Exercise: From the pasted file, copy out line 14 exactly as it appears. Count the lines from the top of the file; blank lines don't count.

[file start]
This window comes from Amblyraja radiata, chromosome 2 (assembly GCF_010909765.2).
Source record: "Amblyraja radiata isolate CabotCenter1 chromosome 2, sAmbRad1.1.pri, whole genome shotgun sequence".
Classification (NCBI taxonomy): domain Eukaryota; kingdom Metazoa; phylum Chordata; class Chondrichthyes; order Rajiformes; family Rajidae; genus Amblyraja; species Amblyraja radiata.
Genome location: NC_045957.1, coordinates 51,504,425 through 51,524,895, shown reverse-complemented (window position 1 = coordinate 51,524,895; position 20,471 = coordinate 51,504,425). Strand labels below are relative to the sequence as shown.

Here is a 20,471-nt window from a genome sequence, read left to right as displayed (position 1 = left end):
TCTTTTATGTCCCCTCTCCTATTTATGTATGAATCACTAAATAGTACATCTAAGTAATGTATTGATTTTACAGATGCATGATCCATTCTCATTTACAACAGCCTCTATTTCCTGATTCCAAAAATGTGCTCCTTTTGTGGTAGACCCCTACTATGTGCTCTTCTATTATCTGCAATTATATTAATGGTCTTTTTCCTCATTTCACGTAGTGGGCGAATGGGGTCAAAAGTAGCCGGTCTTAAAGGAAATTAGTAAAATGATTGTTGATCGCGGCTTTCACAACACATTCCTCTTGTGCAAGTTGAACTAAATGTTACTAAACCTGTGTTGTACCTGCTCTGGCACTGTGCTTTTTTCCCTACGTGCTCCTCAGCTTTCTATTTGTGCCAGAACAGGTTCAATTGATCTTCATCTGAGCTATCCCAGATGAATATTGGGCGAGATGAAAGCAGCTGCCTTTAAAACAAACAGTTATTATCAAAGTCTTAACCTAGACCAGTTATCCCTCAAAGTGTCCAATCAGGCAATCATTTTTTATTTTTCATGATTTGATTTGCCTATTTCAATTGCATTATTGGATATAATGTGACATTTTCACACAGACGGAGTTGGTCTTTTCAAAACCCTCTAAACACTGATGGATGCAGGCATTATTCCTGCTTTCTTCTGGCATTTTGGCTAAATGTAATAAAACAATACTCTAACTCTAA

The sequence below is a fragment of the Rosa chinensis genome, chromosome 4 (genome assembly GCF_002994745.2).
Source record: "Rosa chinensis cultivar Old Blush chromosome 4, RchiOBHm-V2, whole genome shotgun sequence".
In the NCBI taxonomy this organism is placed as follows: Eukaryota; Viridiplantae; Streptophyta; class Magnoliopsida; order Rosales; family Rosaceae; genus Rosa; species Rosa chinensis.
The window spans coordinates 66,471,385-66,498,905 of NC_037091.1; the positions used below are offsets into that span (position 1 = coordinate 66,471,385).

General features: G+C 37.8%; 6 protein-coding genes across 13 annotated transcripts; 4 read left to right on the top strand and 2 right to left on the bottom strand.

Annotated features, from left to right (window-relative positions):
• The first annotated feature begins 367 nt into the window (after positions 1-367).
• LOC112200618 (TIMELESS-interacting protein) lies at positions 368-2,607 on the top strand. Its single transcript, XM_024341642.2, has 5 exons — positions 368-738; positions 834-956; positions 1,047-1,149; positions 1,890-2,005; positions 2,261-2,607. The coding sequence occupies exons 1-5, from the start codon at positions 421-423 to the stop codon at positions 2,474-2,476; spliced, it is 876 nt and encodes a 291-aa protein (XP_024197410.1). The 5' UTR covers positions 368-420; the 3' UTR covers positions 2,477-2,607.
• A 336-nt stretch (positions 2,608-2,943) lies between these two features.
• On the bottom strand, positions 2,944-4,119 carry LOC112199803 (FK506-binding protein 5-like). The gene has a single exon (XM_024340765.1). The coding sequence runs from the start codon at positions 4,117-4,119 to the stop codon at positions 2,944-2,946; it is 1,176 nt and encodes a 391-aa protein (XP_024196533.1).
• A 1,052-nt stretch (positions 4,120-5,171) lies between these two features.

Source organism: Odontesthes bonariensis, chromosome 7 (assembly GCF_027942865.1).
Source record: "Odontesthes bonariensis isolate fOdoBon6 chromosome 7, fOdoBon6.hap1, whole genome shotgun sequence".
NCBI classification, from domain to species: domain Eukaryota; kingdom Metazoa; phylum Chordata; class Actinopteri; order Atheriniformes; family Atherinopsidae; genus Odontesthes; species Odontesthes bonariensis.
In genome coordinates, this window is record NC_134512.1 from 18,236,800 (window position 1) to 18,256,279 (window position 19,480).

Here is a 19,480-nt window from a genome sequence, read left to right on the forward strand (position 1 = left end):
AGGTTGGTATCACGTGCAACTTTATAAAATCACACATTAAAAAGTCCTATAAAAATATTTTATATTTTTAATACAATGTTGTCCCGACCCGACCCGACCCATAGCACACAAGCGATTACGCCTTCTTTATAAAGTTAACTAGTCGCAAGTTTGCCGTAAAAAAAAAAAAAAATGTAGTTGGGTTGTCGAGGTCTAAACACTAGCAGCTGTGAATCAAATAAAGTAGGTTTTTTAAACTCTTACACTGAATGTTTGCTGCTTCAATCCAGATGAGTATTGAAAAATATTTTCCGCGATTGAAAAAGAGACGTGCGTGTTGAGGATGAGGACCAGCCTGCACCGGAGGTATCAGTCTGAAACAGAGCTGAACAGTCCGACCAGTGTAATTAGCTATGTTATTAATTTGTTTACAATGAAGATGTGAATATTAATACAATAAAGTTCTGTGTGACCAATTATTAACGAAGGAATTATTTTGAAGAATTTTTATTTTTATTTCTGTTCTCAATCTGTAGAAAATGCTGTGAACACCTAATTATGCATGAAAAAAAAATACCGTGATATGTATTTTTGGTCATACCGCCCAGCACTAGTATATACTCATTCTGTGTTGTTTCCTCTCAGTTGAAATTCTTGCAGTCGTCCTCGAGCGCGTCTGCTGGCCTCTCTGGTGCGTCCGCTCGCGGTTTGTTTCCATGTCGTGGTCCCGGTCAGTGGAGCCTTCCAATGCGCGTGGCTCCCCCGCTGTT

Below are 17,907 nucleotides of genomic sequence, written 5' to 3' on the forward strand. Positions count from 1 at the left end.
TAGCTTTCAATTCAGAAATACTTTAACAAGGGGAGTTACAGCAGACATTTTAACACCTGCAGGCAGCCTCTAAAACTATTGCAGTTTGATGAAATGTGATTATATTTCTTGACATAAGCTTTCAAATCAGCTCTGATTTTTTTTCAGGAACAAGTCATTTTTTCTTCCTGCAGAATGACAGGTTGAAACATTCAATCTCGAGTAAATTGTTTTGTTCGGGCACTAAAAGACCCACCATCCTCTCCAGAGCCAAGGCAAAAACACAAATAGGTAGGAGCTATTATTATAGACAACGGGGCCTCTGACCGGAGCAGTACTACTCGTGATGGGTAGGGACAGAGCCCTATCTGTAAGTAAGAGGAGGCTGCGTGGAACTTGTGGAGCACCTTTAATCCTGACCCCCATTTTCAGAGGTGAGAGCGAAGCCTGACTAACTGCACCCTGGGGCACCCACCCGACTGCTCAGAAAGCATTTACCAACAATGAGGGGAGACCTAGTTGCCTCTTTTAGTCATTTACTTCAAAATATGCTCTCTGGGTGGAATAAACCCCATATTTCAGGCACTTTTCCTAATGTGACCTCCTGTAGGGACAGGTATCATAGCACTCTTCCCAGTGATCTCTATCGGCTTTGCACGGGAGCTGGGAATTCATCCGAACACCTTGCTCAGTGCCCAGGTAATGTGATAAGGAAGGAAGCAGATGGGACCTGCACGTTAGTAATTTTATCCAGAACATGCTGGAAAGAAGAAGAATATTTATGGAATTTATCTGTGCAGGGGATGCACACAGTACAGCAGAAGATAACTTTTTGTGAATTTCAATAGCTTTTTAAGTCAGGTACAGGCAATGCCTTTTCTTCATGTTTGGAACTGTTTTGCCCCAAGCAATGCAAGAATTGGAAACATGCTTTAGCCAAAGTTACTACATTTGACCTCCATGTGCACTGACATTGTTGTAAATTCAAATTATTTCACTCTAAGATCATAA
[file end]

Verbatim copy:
• LOC112200618 (TIMELESS-interacting protein) lies at positions 368-2,607 on the top strand. Its single transcript, XM_024341642.2, has 5 exons — positions 368-738; positions 834-956; positions 1,047-1,149; positions 1,890-2,005; positions 2,261-2,607. The coding sequence occupies exons 1-5, from the start codon at positions 421-423 to the stop codon at positions 2,474-2,476; spliced, it is 876 nt and encodes a 291-aa protein (XP_024197410.1). The 5' UTR covers positions 368-420; the 3' UTR covers positions 2,477-2,607.